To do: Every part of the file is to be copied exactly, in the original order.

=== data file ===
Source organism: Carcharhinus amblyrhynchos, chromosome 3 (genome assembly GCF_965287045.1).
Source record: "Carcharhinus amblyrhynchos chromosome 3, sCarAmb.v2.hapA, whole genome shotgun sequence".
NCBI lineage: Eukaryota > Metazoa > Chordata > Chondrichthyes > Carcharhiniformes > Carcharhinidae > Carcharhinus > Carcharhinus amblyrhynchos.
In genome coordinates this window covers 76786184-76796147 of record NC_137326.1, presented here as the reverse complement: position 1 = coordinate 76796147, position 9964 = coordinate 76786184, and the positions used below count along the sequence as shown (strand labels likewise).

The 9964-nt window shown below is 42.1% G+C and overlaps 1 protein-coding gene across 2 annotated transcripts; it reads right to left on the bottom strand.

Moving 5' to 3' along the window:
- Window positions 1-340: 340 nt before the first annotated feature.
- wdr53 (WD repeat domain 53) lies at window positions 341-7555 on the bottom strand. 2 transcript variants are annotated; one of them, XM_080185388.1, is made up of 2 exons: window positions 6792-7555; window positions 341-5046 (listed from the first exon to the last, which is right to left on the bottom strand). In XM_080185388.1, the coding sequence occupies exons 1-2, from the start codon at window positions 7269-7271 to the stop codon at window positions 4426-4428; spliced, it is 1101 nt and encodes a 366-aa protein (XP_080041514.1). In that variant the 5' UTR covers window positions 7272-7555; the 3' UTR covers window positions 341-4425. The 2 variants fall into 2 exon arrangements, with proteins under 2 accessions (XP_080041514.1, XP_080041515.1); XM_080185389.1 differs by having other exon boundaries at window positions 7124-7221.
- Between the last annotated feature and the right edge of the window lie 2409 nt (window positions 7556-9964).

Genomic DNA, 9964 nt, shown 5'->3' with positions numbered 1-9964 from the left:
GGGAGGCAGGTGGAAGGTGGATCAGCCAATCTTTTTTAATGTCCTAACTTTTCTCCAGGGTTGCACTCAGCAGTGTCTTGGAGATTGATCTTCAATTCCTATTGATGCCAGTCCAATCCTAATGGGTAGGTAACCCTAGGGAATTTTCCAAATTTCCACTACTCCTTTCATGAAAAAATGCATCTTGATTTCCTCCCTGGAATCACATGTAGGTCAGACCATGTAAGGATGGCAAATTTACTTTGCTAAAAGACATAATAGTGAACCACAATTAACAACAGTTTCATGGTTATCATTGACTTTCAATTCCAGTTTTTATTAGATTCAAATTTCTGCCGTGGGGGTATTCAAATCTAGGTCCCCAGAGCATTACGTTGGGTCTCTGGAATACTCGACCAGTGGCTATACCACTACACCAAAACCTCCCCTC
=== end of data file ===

Source organism: Carcharhinus amblyrhynchos, chromosome 3 (genome assembly GCF_965287045.1).
Source record: "Carcharhinus amblyrhynchos chromosome 3, sCarAmb.v2.hapA, whole genome shotgun sequence".
NCBI lineage: Eukaryota > Metazoa > Chordata > Chondrichthyes > Carcharhiniformes > Carcharhinidae > Carcharhinus > Carcharhinus amblyrhynchos.
In genome coordinates this window covers 76786184-76796147 of record NC_137326.1, presented here as the reverse complement: position 1 = coordinate 76796147, position 9964 = coordinate 76786184, and the positions used below count along the sequence as shown (strand labels likewise).

The 9964-nt window shown below is 42.1% G+C and overlaps 1 protein-coding gene across 2 annotated transcripts; it reads right to left on the bottom strand.

Moving 5' to 3' along the window:
- Window positions 1-340: 340 nt before the first annotated feature.
- wdr53 (WD repeat domain 53) lies at window positions 341-7555 on the bottom strand. 2 transcript variants are annotated; one of them, XM_080185388.1, is made up of 2 exons: window positions 6792-7555; window positions 341-5046 (listed from the first exon to the last, which is right to left on the bottom strand). In XM_080185388.1, the coding sequence occupies exons 1-2, from the start codon at window positions 7269-7271 to the stop codon at window positions 4426-4428; spliced, it is 1101 nt and encodes a 366-aa protein (XP_080041514.1). In that variant the 5' UTR covers window positions 7272-7555; the 3' UTR covers window positions 341-4425. The 2 variants fall into 2 exon arrangements, with proteins under 2 accessions (XP_080041514.1, XP_080041515.1); XM_080185389.1 differs by having other exon boundaries at window positions 7124-7221.
- Between the last annotated feature and the right edge of the window lie 2409 nt (window positions 7556-9964).

Genomic DNA, 9964 nt, shown 5'->3' with positions numbered 1-9964 from the left:
GGGAGGCAGGTGGAAGGTGGATCAGCCAATCTTTTTTAATGTCCTAACTTTTCTCCAGGGTTGCACTCAGCAGTGTCTTGGAGATTGATCTTCAATTCCTATTGATGCCAGTCCAATCCTAATGGGTAGGTAACCCTAGGGAATTTTCCAAATTTCCACTACTCCTTTCATGAAAAAATGCATCTTGATTTCCTCCCTGGAATCACATGTAGGTCAGACCATGTAAGGATGGCAAATTTACTTTGCTAAAAGACATAATAGTGAACCACAATTAACAACAGTTTCATGGTTATCATTGACTTTCAATTCCAGTTTTTATTAGATTCAAATTTCTGCCGTGGGGGTATTCAAATCTAGGTCCCCAGAGCATTACGTTGGGTCTCTGGAATACTCGACCAGTGGCTATACCACTACACCAAAACCTCCCCTC